TBH, I am not sure I would buy Pro again. I think that a combination of XT32, REW and some independent 'adjustment' via PEQ would probably give me as good a result. XT32 is so good that it gets us very, very close... The main issues are usually in the bass region and once one has multiple subs, a treated room and some knowledge, REW and a little PEQ can probably solve all the other issues nicely.

post #4076 of 5281
Quote:
Originally Posted by gurkey View Post

Since the advent of XT32 the Pro kit is of lesser importance to Audyssey.

 

And possibly of less importance to us too - see my comments to SoM above.

post #4077 of 5281
Bonjour Keith,

Personally between an Onkyo 5508 sold for a Denon 4311, sold for a 4520 - which I kept less than 3 months - before switching for a Marantz 8801, all Pro calibrated... yes I confess, I found that paying 1.7$/day for Pro use on the 4520 was really too much... maybe as this equals to the cost of 2 Lagavulin 16yo... smile.gif

Now even though I do agree that XT32 by itself is a good tool, the end result one can get with Pro is nothing less than exceptional, but that's just in my little 11.2 context.

Amitiés,

Hugo
post #4078 of 5281
Quote:
Originally Posted by kbarnes701 View Post

And possibly of less importance to us too - see my comments to SoM above.

Time to call the Heresy squad.....the peasants are revolting eek.gif. And not every Pro user has a treated room LOL, even if we have multiple subs and 'some knowledge'...tongue.gif

More seriously, I disagree with you as of where things stand today. With the Pro kit, you get a better, individually calibrated mic than with consumer Audyssey, which may be more sensitive in the corrections Audyssey applies.

You also get the ability to take more than 8 measurements (IMO more useful if you have multiple LP than a single one, or a complicated room), suggestions of multiple crossover points, and being able to save/load different calibration files -- useful if you don't have a Denon system.

Then there's the three mid-range compensation levels and the Pro Curve Editor to perform limited target curve tweaks. Yes, you can address that with REW and a form of post-cal PEQ, but keep in mind that 'user-friendly' REW with HDMI output to the AVR and USB mics is a new development. And while I think PEQ is a promising add-on to perfect Audyssey, there's still only a handful of us that are going (or thinking of going) there. Plus for more than sub PEQ, e.g. to produce corrections to speakers, you're looking at $300 for two ugly Behringer Feedback units or for a single box and PEQ of all 5.1 channels, $500 minimum (miniDSP 10x10, which is not as user friendly as Pro to set up for non-DIYers) and possibly an add'l amp to use the line-level output from that device.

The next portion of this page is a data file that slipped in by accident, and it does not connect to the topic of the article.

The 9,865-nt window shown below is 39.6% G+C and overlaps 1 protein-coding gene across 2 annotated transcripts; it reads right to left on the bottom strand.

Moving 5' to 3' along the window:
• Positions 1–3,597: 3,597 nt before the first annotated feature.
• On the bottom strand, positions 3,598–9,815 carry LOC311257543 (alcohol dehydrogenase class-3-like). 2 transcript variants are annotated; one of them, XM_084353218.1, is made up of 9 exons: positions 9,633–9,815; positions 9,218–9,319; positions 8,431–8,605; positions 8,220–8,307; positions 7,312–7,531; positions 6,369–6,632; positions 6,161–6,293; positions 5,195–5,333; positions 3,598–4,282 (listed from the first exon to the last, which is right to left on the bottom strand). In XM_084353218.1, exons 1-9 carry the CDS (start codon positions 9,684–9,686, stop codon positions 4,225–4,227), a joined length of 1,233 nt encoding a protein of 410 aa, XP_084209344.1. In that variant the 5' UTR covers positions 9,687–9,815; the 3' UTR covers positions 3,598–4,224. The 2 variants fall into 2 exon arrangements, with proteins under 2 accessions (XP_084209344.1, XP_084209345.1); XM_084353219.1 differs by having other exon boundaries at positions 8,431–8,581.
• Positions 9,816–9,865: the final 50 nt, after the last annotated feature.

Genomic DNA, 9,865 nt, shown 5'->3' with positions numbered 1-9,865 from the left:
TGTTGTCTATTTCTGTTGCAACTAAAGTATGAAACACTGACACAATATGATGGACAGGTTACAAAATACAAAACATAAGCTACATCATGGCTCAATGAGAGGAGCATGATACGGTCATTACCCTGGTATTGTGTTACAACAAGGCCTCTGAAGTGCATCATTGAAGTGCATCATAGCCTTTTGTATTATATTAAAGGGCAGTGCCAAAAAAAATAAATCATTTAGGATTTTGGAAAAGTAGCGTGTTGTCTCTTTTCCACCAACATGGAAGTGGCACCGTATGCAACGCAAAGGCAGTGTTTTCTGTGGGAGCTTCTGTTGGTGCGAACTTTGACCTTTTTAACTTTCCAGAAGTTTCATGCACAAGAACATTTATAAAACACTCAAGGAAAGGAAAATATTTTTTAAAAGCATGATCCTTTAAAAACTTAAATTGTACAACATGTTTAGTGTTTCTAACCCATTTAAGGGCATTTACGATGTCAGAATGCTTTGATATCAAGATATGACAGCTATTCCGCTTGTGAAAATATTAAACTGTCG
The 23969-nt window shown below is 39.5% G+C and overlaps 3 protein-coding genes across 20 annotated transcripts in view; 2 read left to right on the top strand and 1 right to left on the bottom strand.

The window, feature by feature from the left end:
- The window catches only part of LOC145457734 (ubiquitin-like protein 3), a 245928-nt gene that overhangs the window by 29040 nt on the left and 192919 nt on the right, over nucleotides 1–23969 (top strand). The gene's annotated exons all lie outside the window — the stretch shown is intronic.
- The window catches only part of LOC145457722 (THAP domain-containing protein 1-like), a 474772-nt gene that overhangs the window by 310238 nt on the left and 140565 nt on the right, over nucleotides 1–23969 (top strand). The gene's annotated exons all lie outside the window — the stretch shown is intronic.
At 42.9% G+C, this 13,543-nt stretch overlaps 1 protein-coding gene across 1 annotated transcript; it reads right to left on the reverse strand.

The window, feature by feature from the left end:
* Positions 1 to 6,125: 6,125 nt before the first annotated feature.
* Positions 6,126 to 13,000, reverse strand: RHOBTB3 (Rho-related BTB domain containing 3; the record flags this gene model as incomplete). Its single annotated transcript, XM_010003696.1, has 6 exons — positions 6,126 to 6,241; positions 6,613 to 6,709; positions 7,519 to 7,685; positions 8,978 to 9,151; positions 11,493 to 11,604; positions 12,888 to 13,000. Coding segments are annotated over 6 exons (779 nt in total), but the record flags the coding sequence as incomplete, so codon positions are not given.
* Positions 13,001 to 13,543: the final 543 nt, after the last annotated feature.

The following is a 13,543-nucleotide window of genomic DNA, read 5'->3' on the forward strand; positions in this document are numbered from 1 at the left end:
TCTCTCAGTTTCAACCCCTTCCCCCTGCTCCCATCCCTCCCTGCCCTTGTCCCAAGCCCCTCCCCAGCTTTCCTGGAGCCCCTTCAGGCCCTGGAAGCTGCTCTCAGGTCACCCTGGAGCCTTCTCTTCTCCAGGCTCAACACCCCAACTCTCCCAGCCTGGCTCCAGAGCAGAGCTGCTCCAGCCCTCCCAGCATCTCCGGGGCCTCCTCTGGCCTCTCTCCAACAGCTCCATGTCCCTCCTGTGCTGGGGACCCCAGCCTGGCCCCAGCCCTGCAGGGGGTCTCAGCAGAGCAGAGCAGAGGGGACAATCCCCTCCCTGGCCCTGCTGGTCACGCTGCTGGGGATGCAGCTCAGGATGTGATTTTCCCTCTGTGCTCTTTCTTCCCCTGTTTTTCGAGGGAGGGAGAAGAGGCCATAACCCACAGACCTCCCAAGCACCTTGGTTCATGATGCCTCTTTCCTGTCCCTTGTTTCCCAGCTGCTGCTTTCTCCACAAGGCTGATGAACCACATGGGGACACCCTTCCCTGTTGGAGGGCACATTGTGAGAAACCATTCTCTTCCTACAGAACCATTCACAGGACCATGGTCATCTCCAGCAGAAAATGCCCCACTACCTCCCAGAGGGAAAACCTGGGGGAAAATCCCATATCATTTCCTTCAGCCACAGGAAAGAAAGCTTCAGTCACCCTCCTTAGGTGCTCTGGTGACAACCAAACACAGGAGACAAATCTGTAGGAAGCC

PEQ is also user-beware: a non-careful application of gain to subs risks overdriving them. The Pro Curve Editor's +/- 3 db is either a limitation or protection against sub or speaker damage, from that POV.

Finally....is the algorithm in Pro identical to the ones in consumer Audyssey otherwise? If it's not, that may be a selling point in the RC game.

So as of today....I'm not sold that acquiring a Pro kit is redundant.

Could Audyssey Pro be better? Obviously...as the multiple sub distance/trim bug and the loss of being able to add measurements to a previously saved cal file reflect. And I think that the algorithm could better harness modern CPU capabilities and actually optimize filters at the mains/sub crossover, at better than a predicted 1/6 smoothing. It's a 2007 solution compared to what you, Keith, can do manually and with 'more time than money', at least wrt subs.

I will say this, too: consider that Pro wasn't designed for home audio enthusiasts: it was designed for customer installers as (IMO) a convenience tool to conduct more efficient measuring and more timely calibration that a trained acoustician would do with multiple tools, iterative room treatments, room traps, etc. On those terms, it's an imperfect tool, maybe an incomplete one, but for folks like us, we're better for having bought and used it.

OTOH...there really isn't much happening with Pro recently, other than 'adding support' for new AVRs. So some disgruntlement for a mature product that's likely at the end of it's R&D cycle for business reasons is natural.
Edited by sdrucker - 3/21/13 at 10:20am